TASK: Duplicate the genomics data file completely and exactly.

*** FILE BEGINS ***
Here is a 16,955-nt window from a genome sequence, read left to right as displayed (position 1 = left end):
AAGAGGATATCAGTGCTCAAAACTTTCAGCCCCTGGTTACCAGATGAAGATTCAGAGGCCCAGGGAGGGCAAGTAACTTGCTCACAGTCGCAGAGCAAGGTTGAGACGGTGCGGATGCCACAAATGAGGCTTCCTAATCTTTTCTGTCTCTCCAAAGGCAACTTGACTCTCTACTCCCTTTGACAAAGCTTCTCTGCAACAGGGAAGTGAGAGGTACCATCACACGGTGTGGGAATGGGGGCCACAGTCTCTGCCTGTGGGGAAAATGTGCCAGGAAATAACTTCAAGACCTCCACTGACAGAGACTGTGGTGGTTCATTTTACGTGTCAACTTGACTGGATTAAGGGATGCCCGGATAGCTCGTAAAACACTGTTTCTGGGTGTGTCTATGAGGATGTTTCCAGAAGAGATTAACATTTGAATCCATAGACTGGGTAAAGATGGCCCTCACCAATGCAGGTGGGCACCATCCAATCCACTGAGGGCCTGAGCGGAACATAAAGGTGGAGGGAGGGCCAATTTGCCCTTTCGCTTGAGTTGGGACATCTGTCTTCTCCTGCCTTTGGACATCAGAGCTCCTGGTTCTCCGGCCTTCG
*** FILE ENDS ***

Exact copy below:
Here is a 16,955-nt window from a genome sequence, read left to right as displayed (position 1 = left end):
AAGAGGATATCAGTGCTCAAAACTTTCAGCCCCTGGTTACCAGATGAAGATTCAGAGGCCCAGGGAGGGCAAGTAACTTGCTCACAGTCGCAGAGCAAGGTTGAGACGGTGCGGATGCCACAAATGAGGCTTCCTAATCTTTTCTGTCTCTCCAAAGGCAACTTGACTCTCTACTCCCTTTGACAAAGCTTCTCTGCAACAGGGAAGTGAGAGGTACCATCACACGGTGTGGGAATGGGGGCCACAGTCTCTGCCTGTGGGGAAAATGTGCCAGGAAATAACTTCAAGACCTCCACTGACAGAGACTGTGGTGGTTCATTTTACGTGTCAACTTGACTGGATTAAGGGATGCCCGGATAGCTCGTAAAACACTGTTTCTGGGTGTGTCTATGAGGATGTTTCCAGAAGAGATTAACATTTGAATCCATAGACTGGGTAAAGATGGCCCTCACCAATGCAGGTGGGCACCATCCAATCCACTGAGGGCCTGAGCGGAACATAAAGGTGGAGGGAGGGCCAATTTGCCCTTTCGCTTGAGTTGGGACATCTGTCTTCTCCTGCCTTTGGACATCAGAGCTCCTGGTTCTCCGGCCTTCG